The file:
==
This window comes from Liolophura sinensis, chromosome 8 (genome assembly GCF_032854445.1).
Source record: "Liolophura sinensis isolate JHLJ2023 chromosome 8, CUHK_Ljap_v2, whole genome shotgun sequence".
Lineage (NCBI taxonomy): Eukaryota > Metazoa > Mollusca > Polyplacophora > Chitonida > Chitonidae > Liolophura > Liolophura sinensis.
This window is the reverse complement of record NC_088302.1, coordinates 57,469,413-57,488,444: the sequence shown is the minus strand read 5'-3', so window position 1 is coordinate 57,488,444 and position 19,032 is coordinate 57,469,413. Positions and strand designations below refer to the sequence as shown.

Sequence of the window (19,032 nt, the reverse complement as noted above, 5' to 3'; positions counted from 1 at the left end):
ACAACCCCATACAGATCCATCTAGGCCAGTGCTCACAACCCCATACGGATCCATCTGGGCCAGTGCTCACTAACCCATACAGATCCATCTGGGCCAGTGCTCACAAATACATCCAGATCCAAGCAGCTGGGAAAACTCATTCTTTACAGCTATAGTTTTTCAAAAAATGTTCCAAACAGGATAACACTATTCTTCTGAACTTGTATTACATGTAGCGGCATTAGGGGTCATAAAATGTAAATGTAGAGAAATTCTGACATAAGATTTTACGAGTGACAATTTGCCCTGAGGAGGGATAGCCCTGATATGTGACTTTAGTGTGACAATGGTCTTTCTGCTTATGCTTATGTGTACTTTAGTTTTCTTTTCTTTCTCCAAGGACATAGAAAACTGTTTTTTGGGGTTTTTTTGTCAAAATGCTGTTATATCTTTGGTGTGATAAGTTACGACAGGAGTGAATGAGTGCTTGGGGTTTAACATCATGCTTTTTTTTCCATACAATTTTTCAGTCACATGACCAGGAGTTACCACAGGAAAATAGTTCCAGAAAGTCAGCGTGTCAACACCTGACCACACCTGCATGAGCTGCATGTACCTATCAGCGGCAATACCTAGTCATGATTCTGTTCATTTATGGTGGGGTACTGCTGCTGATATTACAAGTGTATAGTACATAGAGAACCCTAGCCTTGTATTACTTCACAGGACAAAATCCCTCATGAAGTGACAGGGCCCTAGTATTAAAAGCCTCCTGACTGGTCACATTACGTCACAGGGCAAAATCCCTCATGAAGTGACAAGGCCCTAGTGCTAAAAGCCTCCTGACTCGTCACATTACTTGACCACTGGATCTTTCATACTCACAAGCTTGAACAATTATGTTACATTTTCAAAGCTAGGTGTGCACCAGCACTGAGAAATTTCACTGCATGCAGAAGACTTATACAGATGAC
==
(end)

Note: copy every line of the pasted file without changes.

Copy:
This window comes from Liolophura sinensis, chromosome 8 (genome assembly GCF_032854445.1).
Source record: "Liolophura sinensis isolate JHLJ2023 chromosome 8, CUHK_Ljap_v2, whole genome shotgun sequence".
Lineage (NCBI taxonomy): Eukaryota > Metazoa > Mollusca > Polyplacophora > Chitonida > Chitonidae > Liolophura > Liolophura sinensis.
This window is the reverse complement of record NC_088302.1, coordinates 57,469,413-57,488,444: the sequence shown is the minus strand read 5'-3', so window position 1 is coordinate 57,488,444 and position 19,032 is coordinate 57,469,413. Positions and strand designations below refer to the sequence as shown.

Sequence of the window (19,032 nt, the reverse complement as noted above, 5' to 3'; positions counted from 1 at the left end):
ACAACCCCATACAGATCCATCTAGGCCAGTGCTCACAACCCCATACGGATCCATCTGGGCCAGTGCTCACTAACCCATACAGATCCATCTGGGCCAGTGCTCACAAATACATCCAGATCCAAGCAGCTGGGAAAACTCATTCTTTACAGCTATAGTTTTTCAAAAAATGTTCCAAACAGGATAACACTATTCTTCTGAACTTGTATTACATGTAGCGGCATTAGGGGTCATAAAATGTAAATGTAGAGAAATTCTGACATAAGATTTTACGAGTGACAATTTGCCCTGAGGAGGGATAGCCCTGATATGTGACTTTAGTGTGACAATGGTCTTTCTGCTTATGCTTATGTGTACTTTAGTTTTCTTTTCTTTCTCCAAGGACATAGAAAACTGTTTTTTGGGGTTTTTTTGTCAAAATGCTGTTATATCTTTGGTGTGATAAGTTACGACAGGAGTGAATGAGTGCTTGGGGTTTAACATCATGCTTTTTTTTCCATACAATTTTTCAGTCACATGACCAGGAGTTACCACAGGAAAATAGTTCCAGAAAGTCAGCGTGTCAACACCTGACCACACCTGCATGAGCTGCATGTACCTATCAGCGGCAATACCTAGTCATGATTCTGTTCATTTATGGTGGGGTACTGCTGCTGATATTACAAGTGTATAGTACATAGAGAACCCTAGCCTTGTATTACTTCACAGGACAAAATCCCTCATGAAGTGACAGGGCCCTAGTATTAAAAGCCTCCTGACTGGTCACATTACGTCACAGGGCAAAATCCCTCATGAAGTGACAAGGCCCTAGTGCTAAAAGCCTCCTGACTCGTCACATTACTTGACCACTGGATCTTTCATACTCACAAGCTTGAACAATTATGTTACATTTTCAAAGCTAGGTGTGCACCAGCACTGAGAAATTTCACTGCATGCAGAAGACTTATACAGATGAC